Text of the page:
Saturday, 12 April 2014
But that doesn't mean that I overlook their faults, that I don't care if they've done something nasty or harmful. It doesn't mean I just turn the other cheek or pretend it never happened.
Of course I feel angry or disappointed or shocked or disillusioned. I might want them to make up for what they've done. I might want them to see the error of their ways. But I don't harbour any vicious or hateful feelings towards them. To my mind, that would damage me more than it damages them.
I certainly don't believe in an eye for an eye or a tooth for a tooth. That doesn't solve anything, it usually only escalates the bad feeling as it turns into a tit-for-tat cycle of violence.
On the other hand, I don't much believe in the sentimental idea that forgiveness is only real forgiveness if you not only shun revenge but feel affection and compassion for the person who's wronged you. I think that's possible only if it's someone you love deeply in the first place, like a spouse or a child. With anyone else, it's asking an awful lot, especially if the person has done something quite brutally and coldly abusive.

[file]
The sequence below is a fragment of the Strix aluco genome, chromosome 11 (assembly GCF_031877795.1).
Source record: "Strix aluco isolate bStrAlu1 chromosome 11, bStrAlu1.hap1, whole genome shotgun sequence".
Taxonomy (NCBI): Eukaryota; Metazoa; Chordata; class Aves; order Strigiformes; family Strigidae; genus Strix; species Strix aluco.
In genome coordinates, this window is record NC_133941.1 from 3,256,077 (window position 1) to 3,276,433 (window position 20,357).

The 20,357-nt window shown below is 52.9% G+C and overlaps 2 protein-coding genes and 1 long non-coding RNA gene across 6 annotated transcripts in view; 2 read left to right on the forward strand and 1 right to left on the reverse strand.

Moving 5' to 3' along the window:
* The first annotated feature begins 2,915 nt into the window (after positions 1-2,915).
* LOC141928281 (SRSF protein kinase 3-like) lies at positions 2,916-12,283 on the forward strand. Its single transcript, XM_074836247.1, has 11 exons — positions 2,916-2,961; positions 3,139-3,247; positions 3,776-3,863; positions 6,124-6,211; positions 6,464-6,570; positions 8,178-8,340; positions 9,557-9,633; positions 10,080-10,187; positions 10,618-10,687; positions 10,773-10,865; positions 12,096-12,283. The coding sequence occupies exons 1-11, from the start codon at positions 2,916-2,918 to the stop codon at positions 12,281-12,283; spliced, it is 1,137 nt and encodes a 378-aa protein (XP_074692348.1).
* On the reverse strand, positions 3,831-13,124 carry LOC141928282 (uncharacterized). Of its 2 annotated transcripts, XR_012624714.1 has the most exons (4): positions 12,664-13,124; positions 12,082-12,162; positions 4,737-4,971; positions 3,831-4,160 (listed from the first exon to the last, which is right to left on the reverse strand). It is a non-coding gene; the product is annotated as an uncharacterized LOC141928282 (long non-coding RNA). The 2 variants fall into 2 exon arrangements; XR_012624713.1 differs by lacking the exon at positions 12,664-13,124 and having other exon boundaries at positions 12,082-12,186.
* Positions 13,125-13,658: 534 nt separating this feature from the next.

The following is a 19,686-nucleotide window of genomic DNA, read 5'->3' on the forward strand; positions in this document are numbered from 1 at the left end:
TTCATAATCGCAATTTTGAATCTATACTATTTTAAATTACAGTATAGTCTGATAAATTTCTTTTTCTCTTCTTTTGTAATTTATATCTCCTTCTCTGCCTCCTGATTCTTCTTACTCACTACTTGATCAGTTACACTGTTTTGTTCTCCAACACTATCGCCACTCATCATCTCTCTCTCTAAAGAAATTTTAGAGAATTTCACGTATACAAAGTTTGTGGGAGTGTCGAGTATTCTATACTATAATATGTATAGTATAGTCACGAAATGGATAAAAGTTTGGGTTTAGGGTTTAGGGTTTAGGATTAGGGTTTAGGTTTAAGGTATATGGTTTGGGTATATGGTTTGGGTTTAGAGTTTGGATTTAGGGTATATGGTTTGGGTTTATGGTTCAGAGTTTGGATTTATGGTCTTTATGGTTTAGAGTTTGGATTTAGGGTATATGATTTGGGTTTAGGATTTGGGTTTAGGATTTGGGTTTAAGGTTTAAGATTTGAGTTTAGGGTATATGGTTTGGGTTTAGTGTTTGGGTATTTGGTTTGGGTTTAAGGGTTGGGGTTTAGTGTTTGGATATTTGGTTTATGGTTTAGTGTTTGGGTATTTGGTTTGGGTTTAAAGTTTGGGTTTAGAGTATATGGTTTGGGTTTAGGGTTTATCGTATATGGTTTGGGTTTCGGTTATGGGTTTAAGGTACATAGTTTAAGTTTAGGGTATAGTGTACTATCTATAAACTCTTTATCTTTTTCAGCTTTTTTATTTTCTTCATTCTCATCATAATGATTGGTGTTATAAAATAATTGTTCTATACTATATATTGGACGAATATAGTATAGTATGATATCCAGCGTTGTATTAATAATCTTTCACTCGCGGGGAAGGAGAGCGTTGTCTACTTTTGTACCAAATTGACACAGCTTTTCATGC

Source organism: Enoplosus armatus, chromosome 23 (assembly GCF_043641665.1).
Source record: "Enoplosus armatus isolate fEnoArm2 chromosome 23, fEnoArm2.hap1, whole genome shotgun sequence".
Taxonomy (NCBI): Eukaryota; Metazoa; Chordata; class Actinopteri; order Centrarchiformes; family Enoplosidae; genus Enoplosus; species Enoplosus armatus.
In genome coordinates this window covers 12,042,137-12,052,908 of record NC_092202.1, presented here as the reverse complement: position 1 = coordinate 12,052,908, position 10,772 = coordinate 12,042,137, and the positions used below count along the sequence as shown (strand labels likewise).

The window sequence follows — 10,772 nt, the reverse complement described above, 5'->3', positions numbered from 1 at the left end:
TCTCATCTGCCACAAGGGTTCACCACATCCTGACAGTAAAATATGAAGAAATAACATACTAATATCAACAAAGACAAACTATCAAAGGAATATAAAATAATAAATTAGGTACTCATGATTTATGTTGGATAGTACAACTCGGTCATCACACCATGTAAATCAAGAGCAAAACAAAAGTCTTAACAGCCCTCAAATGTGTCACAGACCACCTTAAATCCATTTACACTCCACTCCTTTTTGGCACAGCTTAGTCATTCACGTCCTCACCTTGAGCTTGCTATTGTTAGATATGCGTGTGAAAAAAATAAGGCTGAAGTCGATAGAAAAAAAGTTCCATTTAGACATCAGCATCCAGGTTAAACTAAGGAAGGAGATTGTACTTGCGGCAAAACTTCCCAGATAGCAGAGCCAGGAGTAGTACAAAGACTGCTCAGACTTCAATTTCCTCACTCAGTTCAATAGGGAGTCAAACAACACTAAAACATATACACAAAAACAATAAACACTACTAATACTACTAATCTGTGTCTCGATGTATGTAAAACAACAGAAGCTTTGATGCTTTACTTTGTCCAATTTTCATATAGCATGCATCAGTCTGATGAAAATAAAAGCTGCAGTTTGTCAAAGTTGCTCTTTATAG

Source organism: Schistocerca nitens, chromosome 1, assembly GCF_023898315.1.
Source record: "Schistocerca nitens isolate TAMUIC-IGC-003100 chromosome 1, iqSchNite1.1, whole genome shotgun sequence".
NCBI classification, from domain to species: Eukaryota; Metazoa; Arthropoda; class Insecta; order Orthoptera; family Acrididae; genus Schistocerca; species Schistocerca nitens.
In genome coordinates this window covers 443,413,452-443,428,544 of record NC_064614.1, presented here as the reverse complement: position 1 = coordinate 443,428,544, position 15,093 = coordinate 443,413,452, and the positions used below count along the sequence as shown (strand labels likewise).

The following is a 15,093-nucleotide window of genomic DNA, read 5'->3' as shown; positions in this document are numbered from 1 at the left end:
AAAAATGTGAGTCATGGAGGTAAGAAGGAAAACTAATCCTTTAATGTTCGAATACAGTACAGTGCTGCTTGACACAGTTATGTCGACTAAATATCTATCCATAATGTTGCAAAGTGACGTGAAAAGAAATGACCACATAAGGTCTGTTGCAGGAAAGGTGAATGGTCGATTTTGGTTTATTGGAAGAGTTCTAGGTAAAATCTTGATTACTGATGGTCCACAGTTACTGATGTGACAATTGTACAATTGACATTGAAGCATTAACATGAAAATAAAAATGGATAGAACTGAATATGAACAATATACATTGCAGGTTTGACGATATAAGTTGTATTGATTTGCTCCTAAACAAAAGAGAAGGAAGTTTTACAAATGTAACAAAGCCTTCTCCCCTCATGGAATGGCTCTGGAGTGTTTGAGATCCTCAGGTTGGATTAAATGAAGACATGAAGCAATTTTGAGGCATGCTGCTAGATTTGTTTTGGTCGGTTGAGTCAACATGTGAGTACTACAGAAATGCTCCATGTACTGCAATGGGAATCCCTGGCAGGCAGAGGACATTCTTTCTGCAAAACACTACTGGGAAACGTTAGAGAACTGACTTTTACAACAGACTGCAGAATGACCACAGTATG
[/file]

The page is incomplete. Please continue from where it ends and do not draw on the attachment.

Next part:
Plenty of people have treated me badly, starting with my father, but if I'd nursed grudges against them, plotted revenge against them, I would have become a horribly sour and twisted individual. It would have driven all the happiness and buoyancy out of me and utterly contaminated my life. And why give such people the satisfaction of knowing I'm busy obsessing about them, fixating on them, when they're simply not worth thinking about?
But forgiveness seems to be a very under-rated practice right now, in the age of relentless smear campaigns and character assassination. It's about time it came back into favour.